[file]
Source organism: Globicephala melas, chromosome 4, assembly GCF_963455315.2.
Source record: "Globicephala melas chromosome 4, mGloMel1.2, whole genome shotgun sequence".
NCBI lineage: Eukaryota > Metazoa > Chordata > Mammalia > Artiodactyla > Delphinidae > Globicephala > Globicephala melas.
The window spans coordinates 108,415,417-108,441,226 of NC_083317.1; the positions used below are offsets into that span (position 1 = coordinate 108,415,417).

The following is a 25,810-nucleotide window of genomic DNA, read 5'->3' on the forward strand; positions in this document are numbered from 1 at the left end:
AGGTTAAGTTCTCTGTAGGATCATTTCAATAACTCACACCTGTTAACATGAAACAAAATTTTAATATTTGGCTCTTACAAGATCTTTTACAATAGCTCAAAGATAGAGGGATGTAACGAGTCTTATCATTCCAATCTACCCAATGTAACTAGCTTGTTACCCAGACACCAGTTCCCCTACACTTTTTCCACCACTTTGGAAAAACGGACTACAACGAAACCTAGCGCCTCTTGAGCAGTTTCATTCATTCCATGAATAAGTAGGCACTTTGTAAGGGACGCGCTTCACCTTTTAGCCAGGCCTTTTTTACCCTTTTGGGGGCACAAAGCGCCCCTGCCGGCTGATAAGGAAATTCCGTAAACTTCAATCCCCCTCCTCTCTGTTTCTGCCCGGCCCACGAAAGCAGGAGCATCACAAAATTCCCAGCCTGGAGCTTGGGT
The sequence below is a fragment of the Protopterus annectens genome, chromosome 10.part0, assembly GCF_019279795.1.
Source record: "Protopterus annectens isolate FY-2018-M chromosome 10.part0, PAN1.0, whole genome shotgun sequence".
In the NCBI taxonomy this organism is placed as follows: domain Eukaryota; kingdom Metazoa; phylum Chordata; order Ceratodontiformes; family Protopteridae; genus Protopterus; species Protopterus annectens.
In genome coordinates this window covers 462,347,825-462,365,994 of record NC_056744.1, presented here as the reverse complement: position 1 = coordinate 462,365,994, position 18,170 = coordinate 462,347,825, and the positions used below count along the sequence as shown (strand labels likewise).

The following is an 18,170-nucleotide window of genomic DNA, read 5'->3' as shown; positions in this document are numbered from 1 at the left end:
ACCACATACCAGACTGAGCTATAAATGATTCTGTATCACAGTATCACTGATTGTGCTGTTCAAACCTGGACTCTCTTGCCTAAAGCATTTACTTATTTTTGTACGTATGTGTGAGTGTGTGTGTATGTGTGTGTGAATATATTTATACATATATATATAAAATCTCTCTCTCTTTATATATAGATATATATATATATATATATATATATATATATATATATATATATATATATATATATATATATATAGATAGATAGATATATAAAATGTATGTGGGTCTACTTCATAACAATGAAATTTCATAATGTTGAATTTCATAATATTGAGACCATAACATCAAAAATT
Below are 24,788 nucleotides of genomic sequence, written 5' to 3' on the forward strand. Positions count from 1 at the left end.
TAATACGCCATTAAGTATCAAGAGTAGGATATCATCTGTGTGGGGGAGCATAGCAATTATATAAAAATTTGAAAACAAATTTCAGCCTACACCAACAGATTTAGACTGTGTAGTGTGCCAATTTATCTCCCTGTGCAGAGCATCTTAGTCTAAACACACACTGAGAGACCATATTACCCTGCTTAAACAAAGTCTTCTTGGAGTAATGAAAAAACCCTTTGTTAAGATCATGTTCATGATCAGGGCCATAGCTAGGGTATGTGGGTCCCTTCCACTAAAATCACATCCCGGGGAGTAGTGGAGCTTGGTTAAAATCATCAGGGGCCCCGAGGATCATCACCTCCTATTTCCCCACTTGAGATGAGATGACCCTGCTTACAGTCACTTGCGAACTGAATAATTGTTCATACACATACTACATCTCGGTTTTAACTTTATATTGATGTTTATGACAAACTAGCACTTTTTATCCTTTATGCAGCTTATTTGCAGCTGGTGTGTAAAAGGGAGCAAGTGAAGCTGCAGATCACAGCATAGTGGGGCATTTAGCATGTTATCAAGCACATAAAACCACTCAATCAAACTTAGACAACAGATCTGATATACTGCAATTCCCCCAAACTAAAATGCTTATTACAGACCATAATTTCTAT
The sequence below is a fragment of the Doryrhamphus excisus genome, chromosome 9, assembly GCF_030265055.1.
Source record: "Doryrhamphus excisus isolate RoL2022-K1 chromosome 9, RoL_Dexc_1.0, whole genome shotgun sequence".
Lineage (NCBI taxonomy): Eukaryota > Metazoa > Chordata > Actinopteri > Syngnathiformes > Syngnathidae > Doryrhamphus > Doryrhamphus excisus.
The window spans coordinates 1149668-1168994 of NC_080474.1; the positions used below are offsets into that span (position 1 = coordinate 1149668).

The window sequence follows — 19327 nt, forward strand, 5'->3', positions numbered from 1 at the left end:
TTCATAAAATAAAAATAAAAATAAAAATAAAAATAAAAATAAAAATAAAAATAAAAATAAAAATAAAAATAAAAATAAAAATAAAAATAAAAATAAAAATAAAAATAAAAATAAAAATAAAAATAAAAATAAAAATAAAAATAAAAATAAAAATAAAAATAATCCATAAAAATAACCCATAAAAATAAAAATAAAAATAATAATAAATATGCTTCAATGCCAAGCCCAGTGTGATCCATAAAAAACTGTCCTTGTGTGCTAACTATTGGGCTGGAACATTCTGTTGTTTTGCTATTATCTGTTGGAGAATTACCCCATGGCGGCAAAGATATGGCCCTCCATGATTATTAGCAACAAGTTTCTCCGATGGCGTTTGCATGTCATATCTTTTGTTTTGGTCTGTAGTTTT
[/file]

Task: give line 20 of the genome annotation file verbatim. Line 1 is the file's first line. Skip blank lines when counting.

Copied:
TTCATAAAATAAAAATAAAAATAAAAATAAAAATAAAAATAAAAATAAAAATAAAAATAAAAATAAAAATAAAAATAAAAATAAAAATAAAAATAAAAATAAAAATAAAAATAAAAATAAAAATAAAAATAAAAATAAAAATAAAAATAAAAATAAAAATAATCCATAAAAATAACCCATAAAAATAAAAATAAAAATAATAATAAATATGCTTCAATGCCAAGCCCAGTGTGATCCATAAAAAACTGTCCTTGTGTGCTAACTATTGGGCTGGAACATTCTGTTGTTTTGCTATTATCTGTTGGAGAATTACCCCATGGCGGCAAAGATATGGCCCTCCATGATTATTAGCAACAAGTTTCTCCGATGGCGTTTGCATGTCATATCTTTTGTTTTGGTCTGTAGTTTT